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Testing Implementation Details

November 20, 2018

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Testing implementation details is a recipe for disaster. Why is that? And what does it even mean?

Last year when I was using enzyme (like everyone else at the time), I stepped carefully around certain APIs in enzyme. I [completely avoided shallow rendering](/blog/why-i-never-use-shallow-rendering, never used APIs like instance(), state(), or find('ComponentName'). And in code reviews of other people's pull requests I explained again and again why it's important to avoid these APIs. The reason is they each allow your test to test implementation details of your components. People often ask me what I mean by "implementation details." I mean, it's hard enough to test as it is! Why do we have to make all these rules to make it harder?

Why is testing implementation details bad?

There are two distinct reasons that it's important to avoid testing implementation details. Tests which test implementation details:

  1. Can break when you refactor application code. False negatives
  2. May not fail when you break application code. False positives

Let's take a look at each of these in turn, using the following simple accordion component as an example:

1// accordion.js
2import React from 'react'
3import AccordionContents from './accordion-contents'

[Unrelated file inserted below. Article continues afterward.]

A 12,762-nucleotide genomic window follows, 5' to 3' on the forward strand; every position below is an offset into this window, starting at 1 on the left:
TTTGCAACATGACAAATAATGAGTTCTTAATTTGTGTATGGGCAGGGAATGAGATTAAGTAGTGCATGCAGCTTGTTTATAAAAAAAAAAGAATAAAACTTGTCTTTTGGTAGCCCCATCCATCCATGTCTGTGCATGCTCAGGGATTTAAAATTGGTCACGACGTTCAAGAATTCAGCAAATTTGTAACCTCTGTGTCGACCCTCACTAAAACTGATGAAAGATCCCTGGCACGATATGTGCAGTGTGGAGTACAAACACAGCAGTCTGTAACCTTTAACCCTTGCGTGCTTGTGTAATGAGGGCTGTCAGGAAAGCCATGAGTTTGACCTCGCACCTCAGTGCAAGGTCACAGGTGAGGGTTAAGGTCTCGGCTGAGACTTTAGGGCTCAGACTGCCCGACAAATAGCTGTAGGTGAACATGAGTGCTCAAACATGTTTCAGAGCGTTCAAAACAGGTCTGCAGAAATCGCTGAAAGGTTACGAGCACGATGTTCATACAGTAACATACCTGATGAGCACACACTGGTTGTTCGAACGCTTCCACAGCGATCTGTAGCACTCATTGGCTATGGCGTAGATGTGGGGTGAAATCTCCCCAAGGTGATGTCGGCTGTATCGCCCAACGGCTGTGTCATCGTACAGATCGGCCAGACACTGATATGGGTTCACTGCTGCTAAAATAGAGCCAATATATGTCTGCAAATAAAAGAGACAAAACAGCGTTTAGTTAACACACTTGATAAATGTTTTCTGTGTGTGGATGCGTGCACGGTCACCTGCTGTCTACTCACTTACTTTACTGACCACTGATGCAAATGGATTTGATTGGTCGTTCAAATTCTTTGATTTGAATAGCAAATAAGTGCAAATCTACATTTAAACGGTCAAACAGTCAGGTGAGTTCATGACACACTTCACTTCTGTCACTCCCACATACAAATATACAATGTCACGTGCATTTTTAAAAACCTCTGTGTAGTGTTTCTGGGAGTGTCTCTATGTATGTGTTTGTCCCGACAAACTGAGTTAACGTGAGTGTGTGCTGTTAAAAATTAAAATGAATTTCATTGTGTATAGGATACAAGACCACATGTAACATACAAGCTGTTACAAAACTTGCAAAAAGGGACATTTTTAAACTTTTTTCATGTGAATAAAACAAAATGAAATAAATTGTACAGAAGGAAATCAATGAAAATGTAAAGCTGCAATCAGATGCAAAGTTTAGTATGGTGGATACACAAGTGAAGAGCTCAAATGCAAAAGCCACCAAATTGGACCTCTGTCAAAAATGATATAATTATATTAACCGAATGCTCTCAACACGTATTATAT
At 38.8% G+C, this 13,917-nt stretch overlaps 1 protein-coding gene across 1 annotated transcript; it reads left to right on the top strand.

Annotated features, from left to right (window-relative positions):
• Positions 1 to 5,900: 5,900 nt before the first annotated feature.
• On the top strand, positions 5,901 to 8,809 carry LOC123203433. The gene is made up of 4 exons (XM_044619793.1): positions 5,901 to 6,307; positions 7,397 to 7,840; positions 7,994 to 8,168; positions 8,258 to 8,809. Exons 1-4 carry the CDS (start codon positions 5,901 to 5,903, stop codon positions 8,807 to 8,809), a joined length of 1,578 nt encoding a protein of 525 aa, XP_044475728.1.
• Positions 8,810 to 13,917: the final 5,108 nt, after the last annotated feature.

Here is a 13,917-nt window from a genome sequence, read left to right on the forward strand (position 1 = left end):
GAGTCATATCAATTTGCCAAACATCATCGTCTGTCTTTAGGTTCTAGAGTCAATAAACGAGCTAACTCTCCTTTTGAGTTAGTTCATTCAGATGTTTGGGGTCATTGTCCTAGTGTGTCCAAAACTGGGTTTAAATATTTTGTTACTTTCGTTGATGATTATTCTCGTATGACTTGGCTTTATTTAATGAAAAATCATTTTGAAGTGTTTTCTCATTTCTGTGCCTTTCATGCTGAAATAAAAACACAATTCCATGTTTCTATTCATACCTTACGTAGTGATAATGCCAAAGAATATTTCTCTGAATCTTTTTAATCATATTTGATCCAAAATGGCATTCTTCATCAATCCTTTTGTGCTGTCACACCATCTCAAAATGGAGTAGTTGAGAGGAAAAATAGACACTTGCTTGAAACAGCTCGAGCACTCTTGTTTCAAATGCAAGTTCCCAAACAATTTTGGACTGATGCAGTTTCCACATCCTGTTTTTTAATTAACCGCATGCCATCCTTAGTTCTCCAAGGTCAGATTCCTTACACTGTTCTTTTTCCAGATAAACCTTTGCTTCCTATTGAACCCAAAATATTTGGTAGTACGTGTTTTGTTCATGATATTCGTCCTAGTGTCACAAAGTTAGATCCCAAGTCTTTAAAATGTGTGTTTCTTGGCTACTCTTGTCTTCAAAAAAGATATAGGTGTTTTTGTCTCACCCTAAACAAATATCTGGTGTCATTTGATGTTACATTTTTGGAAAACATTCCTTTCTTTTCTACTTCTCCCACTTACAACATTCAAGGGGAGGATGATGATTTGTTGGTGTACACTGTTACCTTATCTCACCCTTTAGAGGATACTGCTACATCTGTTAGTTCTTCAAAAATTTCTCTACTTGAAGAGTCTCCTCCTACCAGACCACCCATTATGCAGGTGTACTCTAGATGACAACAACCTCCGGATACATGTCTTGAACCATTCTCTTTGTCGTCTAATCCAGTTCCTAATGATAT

4
5class Accordion extends React.Component {
6 state = {openIndex: 0}
7 setOpenIndex = openIndex => this.setState({openIndex})
8 render() {
9 const {openIndex} = this.state
10 return (
11 <div>
12 {this.props.items.map((item, index) => (
13 <>
14 <button onClick={() => this.setOpenIndex(index)}>
15 {item.title}
16 </button>
17 {index === openIndex ? (
18 <AccordionContents>{item.contents}</AccordionContents>
19 ) : null}
20 </>
21 ))}
22 </div>
23 )
24 }
25}
26
27export default Accordion

And here's a test that tests implementation details:

1// __tests__/accordion.enzyme.js
2import React from 'react'
3// if you're wondering why not shallow,
4// then please read https://kcd.im/shallow
5import Enzyme, {mount} from 'enzyme'
6import EnzymeAdapter from 'enzyme-adapter-react-16'
7import Accordion from '../accordion'
8
9// Setup enzyme's react adapter
10Enzyme.configure({adapter: new EnzymeAdapter()})
11
12test('setOpenIndex sets the open index state properly', () => {
13 const wrapper = mount(<Accordion items={[]} />)
14 expect(wrapper.state('openIndex')).toBe(0)
15 wrapper.instance().setOpenIndex(1)
16 expect(wrapper.state('openIndex')).toBe(1)
17})
18
19test('Accordion renders AccordionContents with the item contents', () => {
20 const hats = {title: 'Favorite Hats', contents: 'Fedoras are classy'}
21 const footware = {
22 title: 'Favorite Footware',
23 contents: 'Flipflops are the best',
24 }
25 const wrapper = mount(<Accordion items={[hats, footware]} />)
26 expect(wrapper.find('AccordionContents').props().children).toBe(hats.contents)
27})

Raise your hand if you've seen (or written) tests like this in your codebase (🙌).

Ok, now let's take a look at how things break down with these tests...

False negatives when refactoring

A surprising number of people find testing distasteful, especially UI testing. Why is this? There are various reasons for it, but one big reason I hear again and again is that people spend way too much time babysitting the tests. "Every time I make a change to the code, the tests break!" This is a real drag on productivity! Let's see how our tests fall prey to this frustrating problem.